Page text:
Alex Ray Fox v. The State of Texas--Appeal from 223rd District Court of Gray County (majority)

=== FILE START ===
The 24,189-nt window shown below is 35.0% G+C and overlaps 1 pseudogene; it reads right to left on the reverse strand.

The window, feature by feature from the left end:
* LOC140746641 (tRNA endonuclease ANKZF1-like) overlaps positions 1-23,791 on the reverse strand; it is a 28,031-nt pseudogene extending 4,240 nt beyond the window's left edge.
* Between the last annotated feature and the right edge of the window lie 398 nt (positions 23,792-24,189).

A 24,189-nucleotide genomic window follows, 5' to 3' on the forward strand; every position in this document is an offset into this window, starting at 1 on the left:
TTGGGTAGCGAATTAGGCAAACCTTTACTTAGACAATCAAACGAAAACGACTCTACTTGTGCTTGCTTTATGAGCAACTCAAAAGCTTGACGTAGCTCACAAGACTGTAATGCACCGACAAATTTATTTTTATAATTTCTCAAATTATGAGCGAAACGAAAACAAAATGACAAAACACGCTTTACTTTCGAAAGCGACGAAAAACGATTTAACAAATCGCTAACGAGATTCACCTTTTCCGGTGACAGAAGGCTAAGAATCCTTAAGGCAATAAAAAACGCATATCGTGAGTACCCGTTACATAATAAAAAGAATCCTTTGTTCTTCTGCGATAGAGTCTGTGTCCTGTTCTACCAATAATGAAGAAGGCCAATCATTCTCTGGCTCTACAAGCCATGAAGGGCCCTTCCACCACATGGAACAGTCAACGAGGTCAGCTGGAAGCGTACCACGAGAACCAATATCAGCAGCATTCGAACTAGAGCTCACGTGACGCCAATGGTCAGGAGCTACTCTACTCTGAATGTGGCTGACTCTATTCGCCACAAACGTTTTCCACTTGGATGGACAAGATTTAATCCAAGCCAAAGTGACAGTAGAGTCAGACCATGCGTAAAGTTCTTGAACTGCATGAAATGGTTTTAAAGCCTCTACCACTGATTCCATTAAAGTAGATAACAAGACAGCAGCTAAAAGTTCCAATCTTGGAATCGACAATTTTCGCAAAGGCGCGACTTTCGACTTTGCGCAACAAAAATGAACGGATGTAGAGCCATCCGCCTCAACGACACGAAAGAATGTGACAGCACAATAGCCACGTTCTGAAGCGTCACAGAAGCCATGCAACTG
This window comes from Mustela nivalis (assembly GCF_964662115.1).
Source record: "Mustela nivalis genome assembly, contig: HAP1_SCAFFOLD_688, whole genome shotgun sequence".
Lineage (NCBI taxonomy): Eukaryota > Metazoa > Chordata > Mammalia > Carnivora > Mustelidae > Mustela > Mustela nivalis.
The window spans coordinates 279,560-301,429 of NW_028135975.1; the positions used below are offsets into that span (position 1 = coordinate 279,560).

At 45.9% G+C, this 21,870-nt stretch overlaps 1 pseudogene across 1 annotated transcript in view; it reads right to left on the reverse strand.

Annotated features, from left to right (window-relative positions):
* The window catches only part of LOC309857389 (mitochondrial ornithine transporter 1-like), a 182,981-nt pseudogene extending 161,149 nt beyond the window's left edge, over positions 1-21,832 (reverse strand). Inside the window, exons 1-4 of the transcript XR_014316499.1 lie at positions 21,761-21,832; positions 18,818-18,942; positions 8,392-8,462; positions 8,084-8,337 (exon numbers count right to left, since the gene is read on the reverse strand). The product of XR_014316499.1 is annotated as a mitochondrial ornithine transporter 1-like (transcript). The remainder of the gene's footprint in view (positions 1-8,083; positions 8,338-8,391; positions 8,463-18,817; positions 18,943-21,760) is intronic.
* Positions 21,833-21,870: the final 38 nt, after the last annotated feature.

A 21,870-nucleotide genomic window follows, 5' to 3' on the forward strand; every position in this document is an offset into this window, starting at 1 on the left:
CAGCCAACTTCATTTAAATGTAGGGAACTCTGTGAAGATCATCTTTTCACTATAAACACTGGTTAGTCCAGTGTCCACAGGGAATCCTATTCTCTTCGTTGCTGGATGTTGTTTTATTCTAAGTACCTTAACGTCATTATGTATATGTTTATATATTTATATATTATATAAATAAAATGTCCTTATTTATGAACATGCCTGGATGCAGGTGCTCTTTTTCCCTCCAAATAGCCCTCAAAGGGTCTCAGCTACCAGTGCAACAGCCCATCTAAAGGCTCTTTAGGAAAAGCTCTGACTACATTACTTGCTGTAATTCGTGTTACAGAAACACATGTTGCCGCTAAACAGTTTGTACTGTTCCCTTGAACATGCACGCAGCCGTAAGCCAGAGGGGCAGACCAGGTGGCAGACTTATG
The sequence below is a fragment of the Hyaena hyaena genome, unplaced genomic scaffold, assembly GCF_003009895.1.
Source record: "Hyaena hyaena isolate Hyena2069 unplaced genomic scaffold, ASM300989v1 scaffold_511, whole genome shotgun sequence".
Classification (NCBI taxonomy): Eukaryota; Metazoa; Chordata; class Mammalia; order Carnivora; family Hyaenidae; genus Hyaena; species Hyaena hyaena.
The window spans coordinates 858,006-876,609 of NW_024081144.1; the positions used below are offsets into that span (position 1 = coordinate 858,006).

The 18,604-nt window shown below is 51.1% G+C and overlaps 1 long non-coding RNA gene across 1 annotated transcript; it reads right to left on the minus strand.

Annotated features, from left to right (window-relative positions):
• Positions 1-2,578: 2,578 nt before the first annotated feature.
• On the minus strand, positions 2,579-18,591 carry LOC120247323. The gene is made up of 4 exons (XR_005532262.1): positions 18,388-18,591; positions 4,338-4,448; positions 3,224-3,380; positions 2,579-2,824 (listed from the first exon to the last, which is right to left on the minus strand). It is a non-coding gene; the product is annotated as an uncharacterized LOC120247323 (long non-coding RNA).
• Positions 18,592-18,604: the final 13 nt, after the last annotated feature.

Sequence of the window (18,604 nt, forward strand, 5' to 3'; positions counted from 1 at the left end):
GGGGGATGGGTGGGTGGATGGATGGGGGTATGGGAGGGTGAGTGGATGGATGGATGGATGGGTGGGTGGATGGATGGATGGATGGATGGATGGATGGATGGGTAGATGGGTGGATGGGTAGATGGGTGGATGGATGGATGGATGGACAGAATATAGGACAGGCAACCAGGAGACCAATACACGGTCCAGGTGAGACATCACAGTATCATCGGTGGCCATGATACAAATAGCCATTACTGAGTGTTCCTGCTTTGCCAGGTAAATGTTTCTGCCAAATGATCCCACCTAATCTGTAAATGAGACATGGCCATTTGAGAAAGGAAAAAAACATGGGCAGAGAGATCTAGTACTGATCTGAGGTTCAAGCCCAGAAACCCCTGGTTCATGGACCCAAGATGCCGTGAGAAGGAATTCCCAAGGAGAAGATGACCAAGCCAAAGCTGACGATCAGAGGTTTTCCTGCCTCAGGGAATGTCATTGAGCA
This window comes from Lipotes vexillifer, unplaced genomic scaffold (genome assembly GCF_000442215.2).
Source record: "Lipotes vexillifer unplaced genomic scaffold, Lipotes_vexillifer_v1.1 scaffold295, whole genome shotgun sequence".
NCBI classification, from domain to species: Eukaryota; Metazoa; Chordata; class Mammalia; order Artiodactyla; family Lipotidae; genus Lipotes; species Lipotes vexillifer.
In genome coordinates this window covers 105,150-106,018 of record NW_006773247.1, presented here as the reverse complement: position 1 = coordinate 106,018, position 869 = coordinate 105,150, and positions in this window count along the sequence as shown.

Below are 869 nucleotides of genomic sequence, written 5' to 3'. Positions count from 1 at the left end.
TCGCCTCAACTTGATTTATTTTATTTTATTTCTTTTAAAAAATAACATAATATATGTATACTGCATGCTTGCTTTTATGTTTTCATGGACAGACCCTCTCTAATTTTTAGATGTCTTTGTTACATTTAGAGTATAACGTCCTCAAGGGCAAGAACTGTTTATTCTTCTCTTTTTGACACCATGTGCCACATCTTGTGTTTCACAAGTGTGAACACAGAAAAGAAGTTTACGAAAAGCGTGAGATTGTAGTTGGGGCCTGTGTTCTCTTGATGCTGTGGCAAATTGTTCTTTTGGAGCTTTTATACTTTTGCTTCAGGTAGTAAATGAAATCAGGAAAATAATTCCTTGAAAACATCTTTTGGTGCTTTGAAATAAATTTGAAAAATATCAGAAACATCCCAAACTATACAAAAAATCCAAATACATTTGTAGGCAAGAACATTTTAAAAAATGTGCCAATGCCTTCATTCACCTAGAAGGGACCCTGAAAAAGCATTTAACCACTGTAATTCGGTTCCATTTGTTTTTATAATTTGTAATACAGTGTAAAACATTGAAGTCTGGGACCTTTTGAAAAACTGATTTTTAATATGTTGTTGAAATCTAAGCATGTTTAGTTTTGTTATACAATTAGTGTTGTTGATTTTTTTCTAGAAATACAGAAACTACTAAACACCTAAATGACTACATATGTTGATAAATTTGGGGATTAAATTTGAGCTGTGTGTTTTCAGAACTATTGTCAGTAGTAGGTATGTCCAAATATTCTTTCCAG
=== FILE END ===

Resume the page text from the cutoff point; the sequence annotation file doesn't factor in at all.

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NOS. 07-12-00008-CR, 07-12-00009-CR, 07-12-00010-CR, 07-12-00011-CR, 07-12-00012-CR, 07-12-00013-CR, 07-12-00014-CR, 07-12-00015-CR, 07-12-00016-CR, 07-12-00017-CR IN THE COURT OF APPEALS FOR THE SEVENTH DISTRICT OF TEXAS AT AMARILLO PANEL A NOVEMBER 30, 2012 ALEX RAY FOX, APPELLANT v. THE STATE OF TEXAS, APPELLEE FROM THE 223RD DISTRICT COURT OF GRAY COUNTY; NO. 8646; HONORABLE LEE WATERS, JUDGE Before CAMPBELL and HANCOCK and PIRTLE, JJ. MEMORANDUM OPINION Appellant Alex Ray Fox appeals from his ten convictions for the offense of possession of child pornography following his plea of guilty. The court assessed punishment in each case at ten years of confinement in the Texas Department of Criminal Justice-Institutional Division, to run concurrently. Through one issue, appellant complains of the trial court s failure to admonish him that his guilty plea would result in the requirement that he register as a sex offender. He argues that the statute barring reversal on that ground violates the constitutional mandate for separation of powers and his convictions therefore cannot stand. We will affirm his convictions. Background Appellant was charged via indictment in each of the ten cases with possession of child pornography with the intent to promote it. 1 He entered an open plea of guilty to each of the ten offenses, and waived his right to trial by jury. application for community supervision. He also filed an Before accepting his pleas, the trial court admonished appellant concerning the range of punishment, inquired as to his competency, and addressed appellant s citizenship. The court also considered documents including a stipulation of evidence. It accepted appellant s pleas of guilty and proceeded to hear punishment evidence. Analysis The State acknowledges the trial court failed to give appellant the statutorilyrequired admonishment that his pleas of guilty would result in the requirement that he register as a sex offender. 2 Appellant acknowledges that statute bars reversal for that 1 Tex. Penal Code Ann. § 43.26 (West 2011). 2 See Tex. Code Crim. Proc. Ann. art. 26.13(a)(5) (West 2011) (providing that prior to accepting a plea of guilty the court shall admonish the defendant of the fact that the defendant will be required to meet the registration requirements of Chapter 62, if the defendant is convicted of or placed on deferred adjudication for an offense for which a person is subject to registration under that chapter ). 2 reason, 3 but argues the statute violates the Texas constitution s separation of powers provision. 4 The State responds that appellant cannot show he was injured by application of the statute to him, and for that reason the Court should not reach his constitutional contention. We agree with the State s analysis. Before a court decides an issue involving the constitutionality of a statute, it must first assure itself that the party raising such a claim has presently been injured by the statute. Meshell v. State, 739 S.W.2d 246, 250 (Tex.Crim.App. 1987); Ex parte Salfen, 618 S.W.2d 766, 770 (Tex.Crim.App. 1981) ( well-settled that constitutionality of statute will not be determined unless absolutely necessary to decide case); see Cortez v. State, No. 13-10-0616-CR, 2012 Tex. App. LEXIS 6394, *3-5 (Tex.App. Corpus Christi August 2, 2012, no pet.) (mem. op., not designated for publication) (declining to address constitutional challenges because appellant was convicted under penal code provisions other than those challenged). 5 Appellant would have been injured by article 26.13(h) if it deprived him of a meritorious appellate issue; that is, if the trial court s failure to admonish him in 3 See Tex. Code Crim. Proc. Ann. art. 26.13(h) (West 2011) ( [t]he failure of the court to comply with Subsection (a)(5) is not a ground for the defendant to set aside the conviction, sentence, or plea ). 4 See Tex. Const. art. II, § 1. 5 The concept is not limited to criminal cases. See, e.g., In re Allcat Claims Serv., L.P., 356 S.W.3d 455, 473 (Tex. 2011) (orig. proceeding) (giving, as one reason for court s failing to reach separation of powers issue, that issue is not alleged to have any harmful effect on the outcome of the proceeding ); In the Interest of C.M.D., 287 S.W.3d 510, 515 (Tex.App. Houston [14th Dist.] 2009, no pet.) (citing Meshell among other cases, and holding trial court erred in declaring statute unconstitutional without evidence of actual injury). 3 accordance with article 26.13(a)(5) would have been a ground . . . to set aside his conviction, sentence or plea, but for article 26.13(h). We are satisfied that is not the case here. In Anderson v. State, the Court of Criminal Appeals determined the standard for appellate review of harm suffered by a defendant who pleads guilty to an offense requiring registration as a sex offender without the benefit of an admonishment of that requirement. 182 S.W.3d 914 (Tex.Crim.App. 2006). In Anderson, like here, the trial court neglected entirely to give the admonition required by article 26.13(a)(5). Id. at 917. The Court of Criminal Appeals held that such an error is subject to the harm analysis under Rule of Appellate Procedure 44.2(b), by which we assess whether the error affected substantial rights of the defendant. Tex. R. App. P. 44.2(b). In the particular instance of an error consisting of the failure to admonish under article 26.13(a)(5), the court further held, the question on appeal is considering the record as a whole, do we have a fair assurance that the defendant s decision to plead guilty would not have changed had the court admonished him? Id. at 919. In its analysis of the record for an answer to the issue of harm, the court noted that Anderson adduced punishment testimony about the conditions that would be imposed on him if he were granted probation, including the registration requirement, and adduced the testimony of a therapist who opined he would be compliant with the rules of probation. Id. at 920. Recognizing that the effect of the trial court s failure to admonish him of the registration requirement would be much less if he were already aware of the requirement, the Court of Criminal Appeals found the calling of these 4 witnesses some, but not conclusive, evidence from which to infer that Anderson had personal knowledge of the registration requirement when he plead guilty. The court went on to consider the strength of the evidence against Anderson. Id. at 920-21. The court concluded the record as a whole gave it fair assurance that no substantial right involving [Anderson s] decision to plead guilty was affected by the failure to admonish him of the registration requirement. Id. at 921. The case at bar presents a very similar posture. Like Anderson, during the punishment hearing, appellant called a sex offender counselor who agreed appellant s offense would require him to register as a sex offender for the rest of his life. Agreeing also that registration carries certain reporting requirements, she testified to the possible consequences for failing to follow those requirements. She further testified to the provisions for early termination of sex offender registration. The counselor described her outpatient treatment program, and said appellant exhibited positive factors indicating the ability to complete outpatient treatment successfully, the factors including his acknowledgment of his crime and his positive attitude toward treatment. The arguments of counsel for the State and appellant focused primarily on his suitability for community supervision. Appellant s counsel spoke in his summation of the obligation to register as a sex offender and the restrictions of the reporting requirements. From the context of the argument, it is clear it was part of appellant s strategy of seeking community supervision as an alternative to imprisonment. See Gardner v. State, 164 S.W.3d 393, 399-400 (Tex.Crim.App. 2005) (voluntary nature of appellant s plea shown by overwhelming evidence that guilty plea was part of strategy to persuade jury to grant probation). 5 Although appellant did not testify, nothing about his responses during the plea colloquy or about any other aspect of the proceedings suggests to us he was not aware of the registration requirement. Appellant s counsel told the trial court appellant understood the nature of the charges against him and had been able to give intelligent aid in his defense. Further, the record contains ample evidence of appellant s guilt of the offenses to which he plead guilty and appellant does not contend otherwise. The stipulation of evidence contains his straight-forward admission he intentionally or knowingly possessed visual material depicting a child engaging in sexual conduct, and that the images were exchanged among others. Appellant also gave police a written statement, admitted into evidence, stating he possessed the images that formed the basis of his convictions. As did the Court of Criminal Appeals in Anderson, 182 S.W.3d at 921, we have considered the record in this case as a whole, and having done so, we find fair assurance the trial court s failure to admonish appellant of the registration requirement did not affect a substantial right involving his decision to plead guilty. To the contrary, our review of the record satisfies us that appellant would still have plead guilty in each cause if he had been properly admonished. See Fowler v. State, No. 08-11-00027-CR, 2012 Tex.App. LEXIS 2243, at *9-12 (Tex.App El Paso March 21, 2012, pet. ref d) (mem. op., not designated for publication) (similar analysis and conclusion). Appellant cites VanNortrick v. State, 227 S.W.3d 706 (Tex.Crim.App. 2007), which addresses harm from the failure to admonish regarding the deportation 6 consequences of a guilty plea. We have considered the two issues of relevance to the fair assurance determination discussed in VanNortrick that are applicable to a failure to admonish on the registration as a sex offender requirement, those being whether appellant knew the registration consequence of his plea and the strength of the evidence of his guilt. Id. at 712. The third issue, the defendant s citizenship and immigration status, of course has no application to this case. VanNortrick calls for the same conclusion we have reached under Anderson. Because of our conclusion appellant suffered no harm, under the required standard of section 44.2(b) of the appellate rules, from the trial court s error, we must conclude also that he has suffered no present injury, under the Meshell analysis, from the application to him of article 26.13(h) s declaration that such an error does not provide grounds to set aside his pleas or convictions. That is, article 26.13(h) has not deprived him of a meritorious appellate issue. We therefore do not reach his separation of powers argument. Meshell, 739 S.W.2d at 250. We overrule appellant s sole issue and affirm the judgments of the trial court. James T. Campbell Justice Do not publish. 7